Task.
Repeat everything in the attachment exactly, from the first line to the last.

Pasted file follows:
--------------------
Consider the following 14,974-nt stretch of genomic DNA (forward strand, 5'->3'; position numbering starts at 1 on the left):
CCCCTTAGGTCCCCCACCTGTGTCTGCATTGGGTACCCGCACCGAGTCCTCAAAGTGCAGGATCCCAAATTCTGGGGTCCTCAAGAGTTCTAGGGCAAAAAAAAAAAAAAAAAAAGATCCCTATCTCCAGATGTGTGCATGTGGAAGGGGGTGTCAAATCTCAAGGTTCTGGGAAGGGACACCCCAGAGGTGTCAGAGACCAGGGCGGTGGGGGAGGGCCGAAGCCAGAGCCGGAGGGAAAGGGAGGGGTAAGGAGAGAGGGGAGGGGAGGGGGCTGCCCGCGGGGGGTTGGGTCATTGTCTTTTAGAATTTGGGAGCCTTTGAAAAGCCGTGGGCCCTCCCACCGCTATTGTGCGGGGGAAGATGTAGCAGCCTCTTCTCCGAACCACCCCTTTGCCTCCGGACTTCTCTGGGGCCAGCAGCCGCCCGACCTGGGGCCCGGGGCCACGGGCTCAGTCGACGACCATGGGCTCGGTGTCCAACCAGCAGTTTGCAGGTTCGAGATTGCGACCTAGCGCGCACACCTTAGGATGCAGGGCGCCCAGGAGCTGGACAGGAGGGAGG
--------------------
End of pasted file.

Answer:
Consider the following 14,974-nt stretch of genomic DNA (forward strand, 5'->3'; position numbering starts at 1 on the left):
CCCCTTAGGTCCCCCACCTGTGTCTGCATTGGGTACCCGCACCGAGTCCTCAAAGTGCAGGATCCCAAATTCTGGGGTCCTCAAGAGTTCTAGGGCAAAAAAAAAAAAAAAAAAAGATCCCTATCTCCAGATGTGTGCATGTGGAAGGGGGTGTCAAATCTCAAGGTTCTGGGAAGGGACACCCCAGAGGTGTCAGAGACCAGGGCGGTGGGGGAGGGCCGAAGCCAGAGCCGGAGGGAAAGGGAGGGGTAAGGAGAGAGGGGAGGGGAGGGGGCTGCCCGCGGGGGGTTGGGTCATTGTCTTTTAGAATTTGGGAGCCTTTGAAAAGCCGTGGGCCCTCCCACCGCTATTGTGCGGGGGAAGATGTAGCAGCCTCTTCTCCGAACCACCCCTTTGCCTCCGGACTTCTCTGGGGCCAGCAGCCGCCCGACCTGGGGCCCGGGGCCACGGGCTCAGTCGACGACCATGGGCTCGGTGTCCAACCAGCAGTTTGCAGGTTCGAGATTGCGACCTAGCGCGCACACCTTAGGATGCAGGGCGCCCAGGAGCTGGACAGGAGGGAGG